Skyera: 136TB of SSD in 1U for under $3/GB native

Skyera: 136TB of SSD in 1U for under $3/GB native

On October 29, 2014 Skyera Inc. introduced its second-generation solid-state array, the Skyera skyHawk FS. The first generation skyHawk had 44TB of usable flash capacity inside 1U. This new generation, skyHawk FS, now has 136TB (raw) with more performance.

“The company claims a 136TB Violin Memory configuration would take up 10 times the rackspace of SkyHawk FS and need 16 times as much power. An similarly sized Pure Storage array would need 29 times the rackspace and need 14 times the power draw. EMC’s XtremIO does even worse — 78 times the rackspace and 36 times the power.” – The Register

The entire Skyera product lines claim to offer hardware based de-duplication and compression, though I could not find this in any of their official documentation. Skyera also claims the skyHawkFS takes up to 99 percent less space and consumes as much as 97 percent less power at the same price points to traditional enterprise disk storage systems.

The new system has a 300W nominal power draw, one controller and power supplies, and scales to 4PB in a 40U rack. For performance they claim to offer: up to 2.4GB per second bandwidth for 400K IOPS at Microsecond I/O latency. The skyHawk FS can have up to 136TB raw and 100TB usable storage capacity in 1U before compression. They also support NFS v3 and iSCSI natively to make this a truly unified storage solution. This is through its Skyera Solid State enterprise Operating System (SeOS).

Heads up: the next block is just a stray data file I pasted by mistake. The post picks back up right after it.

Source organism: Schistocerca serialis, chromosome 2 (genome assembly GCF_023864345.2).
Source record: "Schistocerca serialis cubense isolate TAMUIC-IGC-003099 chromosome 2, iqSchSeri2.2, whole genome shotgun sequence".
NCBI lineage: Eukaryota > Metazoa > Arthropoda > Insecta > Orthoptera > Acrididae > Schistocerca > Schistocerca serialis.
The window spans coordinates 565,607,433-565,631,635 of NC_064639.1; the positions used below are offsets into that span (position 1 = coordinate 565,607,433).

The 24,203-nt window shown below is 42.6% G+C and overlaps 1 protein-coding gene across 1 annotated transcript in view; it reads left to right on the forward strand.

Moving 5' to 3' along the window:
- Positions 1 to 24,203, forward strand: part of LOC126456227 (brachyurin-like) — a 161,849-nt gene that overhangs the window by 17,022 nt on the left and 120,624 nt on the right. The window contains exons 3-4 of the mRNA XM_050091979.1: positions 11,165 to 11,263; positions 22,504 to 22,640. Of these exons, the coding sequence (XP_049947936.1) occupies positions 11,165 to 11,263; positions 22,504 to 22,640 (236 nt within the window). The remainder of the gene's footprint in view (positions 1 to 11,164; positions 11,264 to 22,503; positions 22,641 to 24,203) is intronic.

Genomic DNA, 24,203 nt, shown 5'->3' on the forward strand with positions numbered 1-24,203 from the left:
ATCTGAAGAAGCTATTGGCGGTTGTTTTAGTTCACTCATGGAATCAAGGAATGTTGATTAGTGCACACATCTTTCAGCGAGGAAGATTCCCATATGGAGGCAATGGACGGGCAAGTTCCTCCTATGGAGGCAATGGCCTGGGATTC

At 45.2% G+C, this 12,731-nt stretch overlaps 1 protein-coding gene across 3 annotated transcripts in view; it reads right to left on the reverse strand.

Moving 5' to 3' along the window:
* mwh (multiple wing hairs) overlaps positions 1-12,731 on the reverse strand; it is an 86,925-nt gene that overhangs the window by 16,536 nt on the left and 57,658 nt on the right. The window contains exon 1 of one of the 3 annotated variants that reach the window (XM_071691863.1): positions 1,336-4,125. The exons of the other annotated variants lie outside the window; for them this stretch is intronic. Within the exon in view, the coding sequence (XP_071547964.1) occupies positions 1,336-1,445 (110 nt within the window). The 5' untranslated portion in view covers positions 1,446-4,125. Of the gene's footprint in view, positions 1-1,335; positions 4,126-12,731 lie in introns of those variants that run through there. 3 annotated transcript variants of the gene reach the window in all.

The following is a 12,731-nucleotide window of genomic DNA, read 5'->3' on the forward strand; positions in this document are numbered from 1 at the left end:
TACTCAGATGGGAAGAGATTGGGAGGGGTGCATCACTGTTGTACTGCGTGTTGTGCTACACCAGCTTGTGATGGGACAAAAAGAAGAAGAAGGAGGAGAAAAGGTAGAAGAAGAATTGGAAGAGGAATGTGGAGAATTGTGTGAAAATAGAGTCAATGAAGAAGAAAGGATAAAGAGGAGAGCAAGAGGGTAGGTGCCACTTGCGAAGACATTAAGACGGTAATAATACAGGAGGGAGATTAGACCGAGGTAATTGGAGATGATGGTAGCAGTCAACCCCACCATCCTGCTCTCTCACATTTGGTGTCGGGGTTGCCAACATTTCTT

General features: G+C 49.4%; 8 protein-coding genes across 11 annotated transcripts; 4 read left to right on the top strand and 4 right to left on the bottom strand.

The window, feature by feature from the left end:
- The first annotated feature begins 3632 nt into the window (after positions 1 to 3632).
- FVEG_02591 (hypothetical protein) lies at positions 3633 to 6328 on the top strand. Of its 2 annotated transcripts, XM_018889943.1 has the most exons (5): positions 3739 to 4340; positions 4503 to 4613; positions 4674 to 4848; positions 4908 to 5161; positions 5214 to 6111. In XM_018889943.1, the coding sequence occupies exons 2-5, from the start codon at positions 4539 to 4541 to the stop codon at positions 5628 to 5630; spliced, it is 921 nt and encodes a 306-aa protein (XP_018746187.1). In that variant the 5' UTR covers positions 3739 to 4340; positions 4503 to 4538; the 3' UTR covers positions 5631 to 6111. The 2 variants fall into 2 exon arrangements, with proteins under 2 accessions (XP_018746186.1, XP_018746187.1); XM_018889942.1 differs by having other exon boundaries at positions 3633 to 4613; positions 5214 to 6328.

With all these incredible features you would wonder why the skyHawk FS isn’t in every data center in the world. Well there has been some short comings in their architecture, which is only natural for a start up.

The skyHawk FS does offer dual power supplies but remains a single controller platform. They announced a new box called, skyEagle, (now expected 2015) that will introduce dual controllers and densities up to 500TB in 1U. Until then they don’t have any HA within their AFA and each array is managed independently. On top of that Skyera currently lacks asynchronous replication to protect your data in case that single controller goes bottom up. All of their drives are cMLC so they suffer from a lot of the same issues as PURE and Nimble in that area with garbage collection. They also lack the ability to scale up or out, so adding these arrays are just creating islands of storage in your environment. Though they offer NFSv3 and ISCSI, there is currently no Fibre Channel connectivity to-date. Their hardware based de-duplication and compression is not done in-line so it will most likely cause inconsistent performance especially when it comes to garbage collection time.

Architecture is key in AFA offerings. All the speeds and feeds mean nothing if the system isn’t highly available and designed for the future. Though I will say Skyera is very engineering focused and currently 90% of its 40 employees are in engineering. they offer a pretty cool product which offers a lot of potential in the future if they can get the financial backing to do so. I expect most of these problems to be addressed in their future releases. I look forward to seeing what changes are made in their upcoming skyEagle line.

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